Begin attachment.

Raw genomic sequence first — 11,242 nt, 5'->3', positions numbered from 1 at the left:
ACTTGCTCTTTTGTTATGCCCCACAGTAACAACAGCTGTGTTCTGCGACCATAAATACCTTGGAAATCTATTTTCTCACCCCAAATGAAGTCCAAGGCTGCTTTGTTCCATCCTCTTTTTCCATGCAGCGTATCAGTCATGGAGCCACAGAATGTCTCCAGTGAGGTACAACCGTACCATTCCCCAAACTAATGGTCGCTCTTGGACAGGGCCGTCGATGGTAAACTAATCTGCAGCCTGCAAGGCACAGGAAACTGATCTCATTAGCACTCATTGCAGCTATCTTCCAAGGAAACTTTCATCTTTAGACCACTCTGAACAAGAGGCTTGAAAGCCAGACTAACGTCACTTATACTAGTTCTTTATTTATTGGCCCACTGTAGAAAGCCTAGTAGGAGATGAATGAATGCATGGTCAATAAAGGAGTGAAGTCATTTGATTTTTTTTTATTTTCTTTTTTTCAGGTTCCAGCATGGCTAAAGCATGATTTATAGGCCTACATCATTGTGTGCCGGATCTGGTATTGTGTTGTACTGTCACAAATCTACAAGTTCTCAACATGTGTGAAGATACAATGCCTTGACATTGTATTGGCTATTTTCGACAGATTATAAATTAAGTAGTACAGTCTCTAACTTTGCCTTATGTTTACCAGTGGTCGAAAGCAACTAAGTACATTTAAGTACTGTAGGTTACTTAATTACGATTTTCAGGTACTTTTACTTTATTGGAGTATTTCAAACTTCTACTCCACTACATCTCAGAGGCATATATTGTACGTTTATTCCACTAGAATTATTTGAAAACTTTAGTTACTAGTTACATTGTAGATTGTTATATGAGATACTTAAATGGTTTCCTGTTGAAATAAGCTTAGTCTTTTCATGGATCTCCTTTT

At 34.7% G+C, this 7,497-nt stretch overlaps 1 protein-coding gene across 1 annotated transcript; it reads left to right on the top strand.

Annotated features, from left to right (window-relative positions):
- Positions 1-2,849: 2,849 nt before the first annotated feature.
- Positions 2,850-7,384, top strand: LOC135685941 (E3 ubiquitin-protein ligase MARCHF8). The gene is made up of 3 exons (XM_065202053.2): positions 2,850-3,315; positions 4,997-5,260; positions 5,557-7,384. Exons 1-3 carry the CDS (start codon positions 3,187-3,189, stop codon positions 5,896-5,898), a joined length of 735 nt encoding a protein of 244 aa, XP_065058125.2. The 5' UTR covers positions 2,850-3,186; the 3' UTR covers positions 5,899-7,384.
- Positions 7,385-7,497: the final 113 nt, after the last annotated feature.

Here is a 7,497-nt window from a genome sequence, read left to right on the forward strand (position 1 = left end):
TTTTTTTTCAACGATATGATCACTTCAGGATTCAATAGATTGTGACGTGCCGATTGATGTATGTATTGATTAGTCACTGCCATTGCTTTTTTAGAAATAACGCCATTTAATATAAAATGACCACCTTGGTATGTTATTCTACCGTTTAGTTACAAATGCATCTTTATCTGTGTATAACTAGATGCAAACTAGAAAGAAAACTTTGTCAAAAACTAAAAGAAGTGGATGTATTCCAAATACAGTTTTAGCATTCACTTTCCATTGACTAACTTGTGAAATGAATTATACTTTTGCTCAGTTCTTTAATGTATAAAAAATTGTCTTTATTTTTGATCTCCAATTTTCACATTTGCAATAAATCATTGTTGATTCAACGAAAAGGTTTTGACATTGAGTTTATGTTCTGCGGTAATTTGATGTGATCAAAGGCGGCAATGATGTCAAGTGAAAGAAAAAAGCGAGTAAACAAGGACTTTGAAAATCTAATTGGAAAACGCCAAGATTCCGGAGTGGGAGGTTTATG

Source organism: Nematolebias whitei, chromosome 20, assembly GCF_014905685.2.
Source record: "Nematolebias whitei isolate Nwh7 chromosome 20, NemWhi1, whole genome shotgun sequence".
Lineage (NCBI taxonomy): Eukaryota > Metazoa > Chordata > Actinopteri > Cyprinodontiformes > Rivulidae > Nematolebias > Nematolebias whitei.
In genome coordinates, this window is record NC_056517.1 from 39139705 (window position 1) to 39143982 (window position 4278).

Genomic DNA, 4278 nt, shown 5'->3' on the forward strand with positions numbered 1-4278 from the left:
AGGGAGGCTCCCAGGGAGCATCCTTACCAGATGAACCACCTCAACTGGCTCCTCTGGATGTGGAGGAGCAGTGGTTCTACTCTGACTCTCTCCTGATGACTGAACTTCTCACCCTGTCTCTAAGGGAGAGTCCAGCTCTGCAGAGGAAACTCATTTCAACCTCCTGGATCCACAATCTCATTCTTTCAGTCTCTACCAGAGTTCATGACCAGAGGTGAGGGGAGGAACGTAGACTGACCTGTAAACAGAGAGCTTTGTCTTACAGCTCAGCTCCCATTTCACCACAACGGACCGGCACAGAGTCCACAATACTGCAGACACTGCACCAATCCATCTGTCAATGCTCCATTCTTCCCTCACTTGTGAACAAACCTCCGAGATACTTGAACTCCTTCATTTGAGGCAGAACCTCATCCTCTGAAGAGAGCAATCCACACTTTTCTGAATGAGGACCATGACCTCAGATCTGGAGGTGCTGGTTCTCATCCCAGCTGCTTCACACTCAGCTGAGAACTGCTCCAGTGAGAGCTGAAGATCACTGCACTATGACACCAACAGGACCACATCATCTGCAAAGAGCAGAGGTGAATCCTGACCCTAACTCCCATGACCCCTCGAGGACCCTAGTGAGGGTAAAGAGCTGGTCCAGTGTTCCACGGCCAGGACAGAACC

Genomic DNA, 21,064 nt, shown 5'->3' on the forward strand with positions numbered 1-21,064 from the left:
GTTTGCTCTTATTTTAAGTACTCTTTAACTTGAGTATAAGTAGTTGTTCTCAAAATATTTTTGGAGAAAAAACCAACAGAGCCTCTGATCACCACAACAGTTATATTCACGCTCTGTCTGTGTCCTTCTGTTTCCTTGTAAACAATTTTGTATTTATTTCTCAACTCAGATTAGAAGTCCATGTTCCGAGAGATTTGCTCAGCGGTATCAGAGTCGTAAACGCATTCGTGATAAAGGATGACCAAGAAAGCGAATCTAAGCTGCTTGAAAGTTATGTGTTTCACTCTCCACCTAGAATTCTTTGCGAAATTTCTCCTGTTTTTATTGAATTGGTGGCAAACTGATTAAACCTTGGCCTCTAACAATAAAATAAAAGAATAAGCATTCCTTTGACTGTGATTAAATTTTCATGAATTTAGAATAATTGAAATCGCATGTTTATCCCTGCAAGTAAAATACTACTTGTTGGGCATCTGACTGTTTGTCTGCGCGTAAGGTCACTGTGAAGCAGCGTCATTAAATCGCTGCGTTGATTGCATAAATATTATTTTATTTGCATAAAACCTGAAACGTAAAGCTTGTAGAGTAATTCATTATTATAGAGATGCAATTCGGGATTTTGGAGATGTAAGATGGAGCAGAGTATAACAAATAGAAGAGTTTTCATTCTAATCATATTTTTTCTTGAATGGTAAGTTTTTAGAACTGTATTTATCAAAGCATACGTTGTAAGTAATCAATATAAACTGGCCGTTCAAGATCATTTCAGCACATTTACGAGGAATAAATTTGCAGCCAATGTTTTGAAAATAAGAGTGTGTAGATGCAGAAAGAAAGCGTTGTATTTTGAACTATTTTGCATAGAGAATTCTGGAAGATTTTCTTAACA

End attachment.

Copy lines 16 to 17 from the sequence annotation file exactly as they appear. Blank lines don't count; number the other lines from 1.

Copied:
Genomic DNA, 21,064 nt, shown 5'->3' on the forward strand with positions numbered 1-21,064 from the left:
GTTTGCTCTTATTTTAAGTACTCTTTAACTTGAGTATAAGTAGTTGTTCTCAAAATATTTTTGGAGAAAAAACCAACAGAGCCTCTGATCACCACAACAGTTATATTCACGCTCTGTCTGTGTCCTTCTGTTTCCTTGTAAACAATTTTGTATTTATTTCTCAACTCAGATTAGAAGTCCATGTTCCGAGAGATTTGCTCAGCGGTATCAGAGTCGTAAACGCATTCGTGATAAAGGATGACCAAGAAAGCGAATCTAAGCTGCTTGAAAGTTATGTGTTTCACTCTCCACCTAGAATTCTTTGCGAAATTTCTCCTGTTTTTATTGAATTGGTGGCAAACTGATTAAACCTTGGCCTCTAACAATAAAATAAAAGAATAAGCATTCCTTTGACTGTGATTAAATTTTCATGAATTTAGAATAATTGAAATCGCATGTTTATCCCTGCAAGTAAAATACTACTTGTTGGGCATCTGACTGTTTGTCTGCGCGTAAGGTCACTGTGAAGCAGCGTCATTAAATCGCTGCGTTGATTGCATAAATATTATTTTATTTGCATAAAACCTGAAACGTAAAGCTTGTAGAGTAATTCATTATTATAGAGATGCAATTCGGGATTTTGGAGATGTAAGATGGAGCAGAGTATAACAAATAGAAGAGTTTTCATTCTAATCATATTTTTTCTTGAATGGTAAGTTTTTAGAACTGTATTTATCAAAGCATACGTTGTAAGTAATCAATATAAACTGGCCGTTCAAGATCATTTCAGCACATTTACGAGGAATAAATTTGCAGCCAATGTTTTGAAAATAAGAGTGTGTAGATGCAGAAAGAAAGCGTTGTATTTTGAACTATTTTGCATAGAGAATTCTGGAAGATTTTCTTAACA